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USD Bounces off of Confluent Support, Equities Rally on Chinese Trade Data

USD Bounces off of Confluent Support, Equities Rally on Chinese Trade Data

James Stanley,

Talking Points:

- USD Reversals have continued at a brisk pace, but is this a legitimate reversal or just a bounce in the down-trend? Given that this bounce took place at a critical support level, the latter would appear more probabilistic from here.

- Chinese trade data showed a positive surprise in the overnight, and this has brought significant strength into global equities, particularly those out of Asia.

- If you’re looking for more trading ideas, check out our Trading Guides; and if you’re looking for ideas more short-term in nature, check out our SSI indicator.

USD Strength Setting the Table: Perhaps one of the more pervasive observations over the past 24 hours has been USD-strength. This USD-strength has come-in right with Euro weakness, Yen weakness, and strength in both global equities and commodities.

At issue is whether or not this may be a lasting move in the greenback. Looking at the chart of the Dow Jones FXCM USD index will highlight a critical support level that’s given a bounce. This is a confluent level of support at 11,837. There are two different Fibonacci levels within a single point, with 11,837 being the 61.8% retracement of the ‘big picture’ move (shown in blue - taking the 2002 high to the 2011 low), and 11,836 being the 38.2% retracement of the prior major move (shown in green - taking the April 2015 high to the May 2015 low).

Created with Marketscope/Trading Station II; prepared by James Stanley

What does this mean?

Be careful of chasing the US Dollar higher here. With such a strong level of support, it rations to imagine that selling may have slow as we moved nearer to that support level; but it doesn’t mean that the trend will reverse. If anything, such an observation just urges caution. This is similar to the observation we pointed out two days ago when USD/JPY was showing divergence within the RSI indicator. This doesn’t necessarily mean to ‘buy’ as much as it means ‘be careful of selling here.’

Instead, traders can wait for the retracement to run its course. And when it appears that the retracement in the down-trend may have found resistance, then the trader can take the shot of triggering the short. The benefit being that this resistance allows you to manage your risk: So if this setup doesn’t materialize, you aren’t wounded too badly and can take another shot at the next level of resistance. On the chart below, we’re taking a closer look at the US Dollar index with potential resistance levels outlined. Traders can look to strategize this trade against Euros, Yen or Australian Dollars.

Created with Marketscope/Trading Station II; prepared by James Stanley

Big Surprise from Chinese Trade Data: The big takeaway this morning is equity strength being seen pretty much everywhere around the world. The catalyst appears to have been a significantly better-than-expected set of Chinese trade numbers, as Chinese exports improved by +11.5% in March from a year earlier, with imports declining by -7.6%. This is a huge change, as just a month ago we saw Chinese exports drop by the most since the Financial Collapse with a -25.4% decrease to exports with imports coming in at -8%.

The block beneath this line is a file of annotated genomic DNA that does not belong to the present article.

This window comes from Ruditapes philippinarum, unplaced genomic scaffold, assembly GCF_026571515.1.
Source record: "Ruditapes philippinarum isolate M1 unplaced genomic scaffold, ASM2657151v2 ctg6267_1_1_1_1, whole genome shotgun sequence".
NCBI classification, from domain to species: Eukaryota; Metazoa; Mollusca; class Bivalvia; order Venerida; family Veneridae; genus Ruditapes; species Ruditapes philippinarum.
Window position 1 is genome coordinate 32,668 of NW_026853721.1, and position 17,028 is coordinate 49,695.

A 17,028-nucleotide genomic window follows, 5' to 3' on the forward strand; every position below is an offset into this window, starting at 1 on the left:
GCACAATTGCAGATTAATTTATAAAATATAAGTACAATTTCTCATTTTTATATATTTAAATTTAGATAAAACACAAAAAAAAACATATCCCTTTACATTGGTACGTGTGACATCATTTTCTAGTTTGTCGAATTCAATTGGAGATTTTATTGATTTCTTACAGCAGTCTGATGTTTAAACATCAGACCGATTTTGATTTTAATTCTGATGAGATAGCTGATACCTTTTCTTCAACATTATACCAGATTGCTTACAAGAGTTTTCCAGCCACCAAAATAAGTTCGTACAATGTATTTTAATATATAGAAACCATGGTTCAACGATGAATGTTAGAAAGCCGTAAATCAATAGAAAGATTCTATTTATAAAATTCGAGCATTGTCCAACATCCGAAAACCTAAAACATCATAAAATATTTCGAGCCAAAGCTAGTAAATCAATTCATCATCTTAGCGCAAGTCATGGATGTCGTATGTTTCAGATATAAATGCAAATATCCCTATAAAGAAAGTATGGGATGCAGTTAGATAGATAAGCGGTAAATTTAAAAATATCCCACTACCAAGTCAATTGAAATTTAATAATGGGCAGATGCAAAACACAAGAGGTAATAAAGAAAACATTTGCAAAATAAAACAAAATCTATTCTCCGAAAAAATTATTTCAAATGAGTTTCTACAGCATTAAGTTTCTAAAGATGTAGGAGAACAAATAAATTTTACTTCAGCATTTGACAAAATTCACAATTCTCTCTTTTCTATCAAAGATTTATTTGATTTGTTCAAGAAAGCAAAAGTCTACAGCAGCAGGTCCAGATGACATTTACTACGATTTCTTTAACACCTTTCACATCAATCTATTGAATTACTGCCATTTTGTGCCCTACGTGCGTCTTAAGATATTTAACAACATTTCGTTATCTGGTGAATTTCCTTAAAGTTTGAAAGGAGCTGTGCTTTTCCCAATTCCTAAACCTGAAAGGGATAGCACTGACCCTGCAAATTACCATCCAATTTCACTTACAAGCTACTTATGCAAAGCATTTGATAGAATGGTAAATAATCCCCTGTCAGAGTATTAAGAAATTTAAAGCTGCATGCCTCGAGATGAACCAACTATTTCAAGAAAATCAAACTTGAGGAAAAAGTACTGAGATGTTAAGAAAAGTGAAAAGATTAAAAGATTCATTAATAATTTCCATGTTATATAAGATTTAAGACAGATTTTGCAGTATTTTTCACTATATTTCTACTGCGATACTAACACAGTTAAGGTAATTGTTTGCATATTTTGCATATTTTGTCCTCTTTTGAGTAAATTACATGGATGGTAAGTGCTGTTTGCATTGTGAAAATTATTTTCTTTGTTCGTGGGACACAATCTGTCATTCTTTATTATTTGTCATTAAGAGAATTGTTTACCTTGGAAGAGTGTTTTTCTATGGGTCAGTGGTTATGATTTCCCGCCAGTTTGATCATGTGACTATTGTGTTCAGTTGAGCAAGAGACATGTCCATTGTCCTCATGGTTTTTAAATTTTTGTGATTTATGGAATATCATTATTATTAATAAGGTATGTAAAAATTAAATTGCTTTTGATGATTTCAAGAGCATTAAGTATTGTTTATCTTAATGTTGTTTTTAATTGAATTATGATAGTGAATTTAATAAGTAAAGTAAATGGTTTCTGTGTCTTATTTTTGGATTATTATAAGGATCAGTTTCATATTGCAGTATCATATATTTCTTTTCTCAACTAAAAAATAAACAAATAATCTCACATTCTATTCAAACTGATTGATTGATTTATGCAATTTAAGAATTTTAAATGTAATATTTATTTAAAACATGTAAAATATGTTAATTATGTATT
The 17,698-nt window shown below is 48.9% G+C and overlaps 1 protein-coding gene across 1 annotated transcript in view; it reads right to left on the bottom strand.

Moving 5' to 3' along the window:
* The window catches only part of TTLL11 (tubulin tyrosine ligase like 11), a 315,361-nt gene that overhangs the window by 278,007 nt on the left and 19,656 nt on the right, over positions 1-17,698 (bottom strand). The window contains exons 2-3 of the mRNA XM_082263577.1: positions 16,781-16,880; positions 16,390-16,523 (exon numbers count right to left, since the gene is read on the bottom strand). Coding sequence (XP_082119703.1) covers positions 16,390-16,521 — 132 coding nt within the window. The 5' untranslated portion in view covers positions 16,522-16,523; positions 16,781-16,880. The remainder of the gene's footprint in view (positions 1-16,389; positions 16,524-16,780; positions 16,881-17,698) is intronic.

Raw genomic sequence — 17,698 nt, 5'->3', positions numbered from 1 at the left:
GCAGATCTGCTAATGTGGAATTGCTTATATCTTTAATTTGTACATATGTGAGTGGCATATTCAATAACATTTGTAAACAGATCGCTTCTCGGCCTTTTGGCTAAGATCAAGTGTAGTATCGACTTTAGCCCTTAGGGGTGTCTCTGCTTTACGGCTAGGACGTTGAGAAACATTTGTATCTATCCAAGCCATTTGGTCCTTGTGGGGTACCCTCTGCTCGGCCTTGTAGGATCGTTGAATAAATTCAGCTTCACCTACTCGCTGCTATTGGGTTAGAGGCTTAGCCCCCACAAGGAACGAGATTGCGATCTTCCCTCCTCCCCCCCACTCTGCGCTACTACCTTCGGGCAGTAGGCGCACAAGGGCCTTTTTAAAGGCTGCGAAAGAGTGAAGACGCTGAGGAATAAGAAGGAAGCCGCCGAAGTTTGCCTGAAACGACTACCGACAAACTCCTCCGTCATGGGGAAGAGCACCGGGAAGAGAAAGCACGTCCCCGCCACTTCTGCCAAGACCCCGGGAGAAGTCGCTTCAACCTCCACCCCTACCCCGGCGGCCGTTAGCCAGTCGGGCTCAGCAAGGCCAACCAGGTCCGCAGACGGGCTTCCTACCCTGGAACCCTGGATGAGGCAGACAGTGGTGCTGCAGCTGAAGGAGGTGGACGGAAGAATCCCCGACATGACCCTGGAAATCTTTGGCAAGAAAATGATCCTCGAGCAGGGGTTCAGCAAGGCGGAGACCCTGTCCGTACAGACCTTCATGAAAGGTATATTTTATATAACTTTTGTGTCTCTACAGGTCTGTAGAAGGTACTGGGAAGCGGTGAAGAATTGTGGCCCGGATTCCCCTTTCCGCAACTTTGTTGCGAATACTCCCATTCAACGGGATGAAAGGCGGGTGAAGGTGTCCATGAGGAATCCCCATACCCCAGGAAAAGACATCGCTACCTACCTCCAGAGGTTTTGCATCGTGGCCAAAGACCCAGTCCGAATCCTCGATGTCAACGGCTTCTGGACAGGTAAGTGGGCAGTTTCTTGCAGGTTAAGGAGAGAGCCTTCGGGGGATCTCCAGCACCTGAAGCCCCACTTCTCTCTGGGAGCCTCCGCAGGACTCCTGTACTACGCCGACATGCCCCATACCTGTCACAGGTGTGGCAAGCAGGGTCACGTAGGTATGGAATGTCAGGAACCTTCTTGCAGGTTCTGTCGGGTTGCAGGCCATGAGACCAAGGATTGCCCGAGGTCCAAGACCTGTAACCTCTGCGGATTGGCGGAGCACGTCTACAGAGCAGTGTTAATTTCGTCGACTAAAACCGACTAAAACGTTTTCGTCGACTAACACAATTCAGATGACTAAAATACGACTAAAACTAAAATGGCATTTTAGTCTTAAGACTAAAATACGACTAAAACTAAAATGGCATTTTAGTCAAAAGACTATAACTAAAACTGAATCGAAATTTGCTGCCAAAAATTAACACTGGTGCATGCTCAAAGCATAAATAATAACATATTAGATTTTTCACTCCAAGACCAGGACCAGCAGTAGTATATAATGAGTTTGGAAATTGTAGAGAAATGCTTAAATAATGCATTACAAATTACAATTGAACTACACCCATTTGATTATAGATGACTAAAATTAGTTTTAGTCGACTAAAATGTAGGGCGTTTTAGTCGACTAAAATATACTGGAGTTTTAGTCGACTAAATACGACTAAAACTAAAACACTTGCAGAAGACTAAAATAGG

This surprise improvement in exports gives hope that the moves being made by the government to assist the conversion of the Chinese economy to being more service-based may be bearing fruit. And while it’s still far too early to say that for sure, initial signs of inflation may be pointing in that direction as well. While inflation has stayed lackluster and has been virtually non-existent in developed economies, China is beginning to see prices increasing. Just last month we heard about the rocketing property prices in Tier 1 cities (Shenzhen property prices were up 50% year over year in January), while much of the rest of the country saw little demand for real estate with much more modest price increases. And just last week our own Renee Mu spoke about the massive increases that have been seen in pork prices, which for China is huge as this is a staple of the Chinese diet.

But are 50% inflationary reads (in one year) in key markets, like food or real estate, really the positive type of inflation that markets and economists are looking for? Or are these reads, perhaps, resultant from the flurry of actions triggered out of Beijing to try to offset the inevitable slowdown that is and will be hitting the Chinese economy? And further, will these actions and themes just magnify the complexity of the next wave of panic or fear that may envelop global markets? As things like food and shelter begin to become impacted by economic policy, the risk of a societal impact (and reaction) increases.

And to balance out this ebullience, keep in mind that not all is well with China just yet. Yesterday saw reports of the first ever State-Owned Enterprise having to halt trading in their own bonds due to financial difficulties. And the government’s plan to package together non-performing loans (bad debt) into stock-like investments can raise numerous concerns to continued funding within the economy.

But for now, near-term price action in Asia equities is bullish. On the chart below, we’re looking at the Hang Seng (HKG33) with the Nikkei overlaid.

Created with Marketscope/Trading Station II; prepared by James Stanley

--- Written by James Stanley, Analyst for

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DailyFX provides forex news and technical analysis on the trends that influence the global currency markets.